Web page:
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FORUMS Photography Talk by Genre General Photography Talk 
Thread started 24 Sep 2012 (Monday) 11:09
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AV, TV or Manual, when, where, why?

 
Snydremark
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Sep 24, 2012 20:02 |  #31

kfreels wrote in post #15037761 (external link)
Same here. Last thing I want to do is isolate the exposure variables, set it up for the shot I want then have the camera second-guess me and change it all.

Very much this. If i'm not getting the exposure I want in M, then *I* will change it meet what I desire; I don't want the camera changing any settings "out from under me".


- Eric S.: My Birds/Wildlife (external link) (7D MkII/5D IV, Canon 10-22 f/3.5-4.5, Canon 24-105L f/4 IS, Canon 70-200L f/2.8 IS MkII, Canon 100-400L f/4.5-5.6 IS I/II)
"The easiest way to improve your photos is to adjust the loose nut between the shutter release and the ground."

  
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alazgr8
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Sep 24, 2012 20:25 |  #32

lehmanncpa,

What a great tip. I am kind of doing that now, but I have not been keeping track. I will now start journaling my estimates prior to metering. Last night I took the time to make and print a chart of aperture, shutter speed, and ISO settings that at least on my camera light meter are the same.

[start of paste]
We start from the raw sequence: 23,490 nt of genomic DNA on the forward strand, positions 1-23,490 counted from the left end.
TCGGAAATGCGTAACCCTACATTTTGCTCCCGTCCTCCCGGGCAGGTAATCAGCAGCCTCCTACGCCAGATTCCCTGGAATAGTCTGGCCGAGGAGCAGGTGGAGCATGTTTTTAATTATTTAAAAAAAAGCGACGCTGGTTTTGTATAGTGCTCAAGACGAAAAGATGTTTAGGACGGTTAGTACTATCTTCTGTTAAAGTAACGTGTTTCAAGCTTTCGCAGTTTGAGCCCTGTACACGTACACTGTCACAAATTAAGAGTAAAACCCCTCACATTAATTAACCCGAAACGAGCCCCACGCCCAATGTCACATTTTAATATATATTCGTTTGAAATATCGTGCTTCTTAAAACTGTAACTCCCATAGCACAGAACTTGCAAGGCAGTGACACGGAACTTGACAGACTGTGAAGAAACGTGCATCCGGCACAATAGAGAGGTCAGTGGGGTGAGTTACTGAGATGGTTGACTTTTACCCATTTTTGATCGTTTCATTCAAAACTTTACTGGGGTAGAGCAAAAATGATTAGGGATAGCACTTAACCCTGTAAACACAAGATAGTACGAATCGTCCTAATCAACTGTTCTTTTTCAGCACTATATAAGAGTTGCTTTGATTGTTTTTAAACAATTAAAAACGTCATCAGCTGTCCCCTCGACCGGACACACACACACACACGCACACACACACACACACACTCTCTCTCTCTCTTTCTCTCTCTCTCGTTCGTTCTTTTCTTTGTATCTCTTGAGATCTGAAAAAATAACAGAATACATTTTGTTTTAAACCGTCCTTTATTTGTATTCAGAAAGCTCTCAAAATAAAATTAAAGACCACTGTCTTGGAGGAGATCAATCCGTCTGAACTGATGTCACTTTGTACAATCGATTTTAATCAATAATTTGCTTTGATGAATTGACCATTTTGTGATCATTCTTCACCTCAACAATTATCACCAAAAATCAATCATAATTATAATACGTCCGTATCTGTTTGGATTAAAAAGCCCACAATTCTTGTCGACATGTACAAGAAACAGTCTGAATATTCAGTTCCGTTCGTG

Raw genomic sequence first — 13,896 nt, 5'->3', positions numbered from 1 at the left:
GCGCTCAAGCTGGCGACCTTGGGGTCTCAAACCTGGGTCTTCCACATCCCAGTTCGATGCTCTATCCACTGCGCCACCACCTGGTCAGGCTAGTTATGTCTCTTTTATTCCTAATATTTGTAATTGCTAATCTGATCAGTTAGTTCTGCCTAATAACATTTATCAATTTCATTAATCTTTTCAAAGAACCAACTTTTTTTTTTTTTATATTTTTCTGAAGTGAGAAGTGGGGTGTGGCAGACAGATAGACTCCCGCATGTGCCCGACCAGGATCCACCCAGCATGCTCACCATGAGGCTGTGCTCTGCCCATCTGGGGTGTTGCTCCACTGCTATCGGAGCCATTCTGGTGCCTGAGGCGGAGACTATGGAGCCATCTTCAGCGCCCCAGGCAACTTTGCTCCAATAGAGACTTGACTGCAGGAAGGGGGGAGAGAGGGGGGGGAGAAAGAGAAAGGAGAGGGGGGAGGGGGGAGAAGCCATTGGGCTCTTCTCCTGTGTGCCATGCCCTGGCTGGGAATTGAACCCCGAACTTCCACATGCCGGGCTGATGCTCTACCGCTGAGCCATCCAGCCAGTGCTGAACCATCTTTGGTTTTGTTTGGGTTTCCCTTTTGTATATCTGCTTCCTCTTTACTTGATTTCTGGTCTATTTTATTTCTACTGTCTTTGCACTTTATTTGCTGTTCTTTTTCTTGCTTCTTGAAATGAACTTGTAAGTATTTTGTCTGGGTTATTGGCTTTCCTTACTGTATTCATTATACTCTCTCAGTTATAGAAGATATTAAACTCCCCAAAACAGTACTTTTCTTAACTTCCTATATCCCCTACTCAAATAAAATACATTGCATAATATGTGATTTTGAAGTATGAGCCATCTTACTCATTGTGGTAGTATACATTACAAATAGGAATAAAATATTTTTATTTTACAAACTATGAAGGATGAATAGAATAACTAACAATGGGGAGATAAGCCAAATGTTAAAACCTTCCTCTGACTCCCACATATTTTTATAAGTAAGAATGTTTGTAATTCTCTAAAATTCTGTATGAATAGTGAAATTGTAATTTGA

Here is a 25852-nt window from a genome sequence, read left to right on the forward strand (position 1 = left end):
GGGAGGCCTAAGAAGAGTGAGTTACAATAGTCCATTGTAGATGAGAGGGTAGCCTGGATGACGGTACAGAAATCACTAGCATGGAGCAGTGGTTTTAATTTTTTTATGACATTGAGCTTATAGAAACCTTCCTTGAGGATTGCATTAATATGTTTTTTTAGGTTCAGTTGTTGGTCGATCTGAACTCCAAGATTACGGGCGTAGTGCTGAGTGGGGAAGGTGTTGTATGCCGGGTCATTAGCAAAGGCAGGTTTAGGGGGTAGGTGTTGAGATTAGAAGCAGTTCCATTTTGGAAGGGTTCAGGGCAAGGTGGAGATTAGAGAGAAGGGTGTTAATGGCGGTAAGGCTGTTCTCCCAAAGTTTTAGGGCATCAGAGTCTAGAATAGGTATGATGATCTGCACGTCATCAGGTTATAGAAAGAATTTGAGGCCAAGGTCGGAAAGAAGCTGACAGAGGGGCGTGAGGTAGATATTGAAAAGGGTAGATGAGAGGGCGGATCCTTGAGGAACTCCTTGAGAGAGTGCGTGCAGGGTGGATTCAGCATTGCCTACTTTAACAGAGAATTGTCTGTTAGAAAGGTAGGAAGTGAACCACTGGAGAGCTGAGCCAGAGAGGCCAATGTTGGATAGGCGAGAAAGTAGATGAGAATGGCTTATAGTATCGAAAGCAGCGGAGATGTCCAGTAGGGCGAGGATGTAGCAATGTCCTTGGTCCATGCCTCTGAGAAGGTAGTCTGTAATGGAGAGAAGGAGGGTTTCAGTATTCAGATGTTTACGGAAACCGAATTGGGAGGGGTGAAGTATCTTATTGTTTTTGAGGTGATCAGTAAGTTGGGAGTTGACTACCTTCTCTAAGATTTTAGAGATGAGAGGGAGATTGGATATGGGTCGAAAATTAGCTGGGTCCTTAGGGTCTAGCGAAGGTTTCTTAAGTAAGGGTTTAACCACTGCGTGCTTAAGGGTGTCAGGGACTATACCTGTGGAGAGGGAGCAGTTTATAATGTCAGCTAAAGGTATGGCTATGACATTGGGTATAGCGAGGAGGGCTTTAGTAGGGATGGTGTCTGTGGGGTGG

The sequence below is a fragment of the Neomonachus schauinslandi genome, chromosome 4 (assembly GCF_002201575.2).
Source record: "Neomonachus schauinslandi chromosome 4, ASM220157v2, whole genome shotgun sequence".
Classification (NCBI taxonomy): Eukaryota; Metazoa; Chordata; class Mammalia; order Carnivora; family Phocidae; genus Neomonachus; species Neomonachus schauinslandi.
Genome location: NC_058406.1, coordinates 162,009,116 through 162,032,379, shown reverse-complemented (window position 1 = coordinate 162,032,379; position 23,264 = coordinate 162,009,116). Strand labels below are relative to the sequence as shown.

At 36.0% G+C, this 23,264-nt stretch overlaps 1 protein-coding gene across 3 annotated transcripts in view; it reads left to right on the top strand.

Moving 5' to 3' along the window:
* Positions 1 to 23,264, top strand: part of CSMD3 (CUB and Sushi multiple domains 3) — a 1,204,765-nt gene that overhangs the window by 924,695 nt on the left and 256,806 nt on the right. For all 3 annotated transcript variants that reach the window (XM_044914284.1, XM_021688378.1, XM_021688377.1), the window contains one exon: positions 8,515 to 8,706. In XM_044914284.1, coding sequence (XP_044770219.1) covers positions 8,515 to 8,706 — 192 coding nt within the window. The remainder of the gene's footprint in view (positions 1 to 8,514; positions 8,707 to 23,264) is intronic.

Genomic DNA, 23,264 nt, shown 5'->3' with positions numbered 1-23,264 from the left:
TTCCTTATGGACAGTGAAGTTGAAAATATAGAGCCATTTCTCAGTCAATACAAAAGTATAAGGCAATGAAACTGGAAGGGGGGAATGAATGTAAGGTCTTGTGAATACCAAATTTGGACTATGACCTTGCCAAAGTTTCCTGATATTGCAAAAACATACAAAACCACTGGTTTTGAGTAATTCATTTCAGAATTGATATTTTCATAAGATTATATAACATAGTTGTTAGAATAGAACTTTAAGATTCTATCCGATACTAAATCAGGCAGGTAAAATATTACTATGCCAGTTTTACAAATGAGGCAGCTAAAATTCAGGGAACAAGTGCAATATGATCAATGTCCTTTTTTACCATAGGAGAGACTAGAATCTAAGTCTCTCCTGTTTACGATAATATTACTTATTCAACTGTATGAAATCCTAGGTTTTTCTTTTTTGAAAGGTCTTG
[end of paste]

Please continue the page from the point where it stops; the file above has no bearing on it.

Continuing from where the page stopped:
I could just leave my camera in auto and show off the occasional great shot, but I decided that when if take a great image I want it to be on purpose, and not just an accident or due to a function of my camera's computer. I see some of the great images many of you people are posting on this (POTN) site and it just makes me want to work hard to get better. -rick

lehmanncpa wrote in post #15037749 (external link)
As practice, try to predict what combination of shutter speed and aperture the scene calls for at say, ISO 100, before metering with the camera. Keep track of your predictions and how accurate they are. With time, you'll be able to look at a scene and come within 1 f-stop or better of the actual exposure.

Although this sounds really cool and you'll be able to brag about it to your friends, it really isn't as necessary with today's cameras and how easy it is to compensate. It was very important to know your exposure 10+ years ago when using film, because it would be days, weeks or months before your film would be developed only to discover that you overexposed every frame.

With modern digital cameras and kick-ass 3" anti-glare viewscreens, histograms and all sorts of cool flashing diagnostics and doo-dads, you can easily see if you overexposed a shot and quickly compensate for it.

I don't think it's cheating. I think it's smart. I always opened my book on an open-book exam. Didn't you?


Rick S.
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PhotosGuy
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Sep 25, 2012 09:01 |  #33

alazgr8 wrote in post #15037895 (external link)
I will now start journaling my estimates prior to metering.

Remember that what you point the meter at will make a difference, as in this: Post #47

So see what this reads, too: Need an exposure crutch?


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Have you thought about making your own book? // Need an exposure crutch?
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kawikao
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Sep 25, 2012 12:07 |  #34

Pretty much the same as above. M when I control the situation, Av when I don't, Tv when I shoot sports like cycling where I want a minimum shutter. I also use Auto-Iso when my shutter and aperture are what I want and lighting is borderline. GL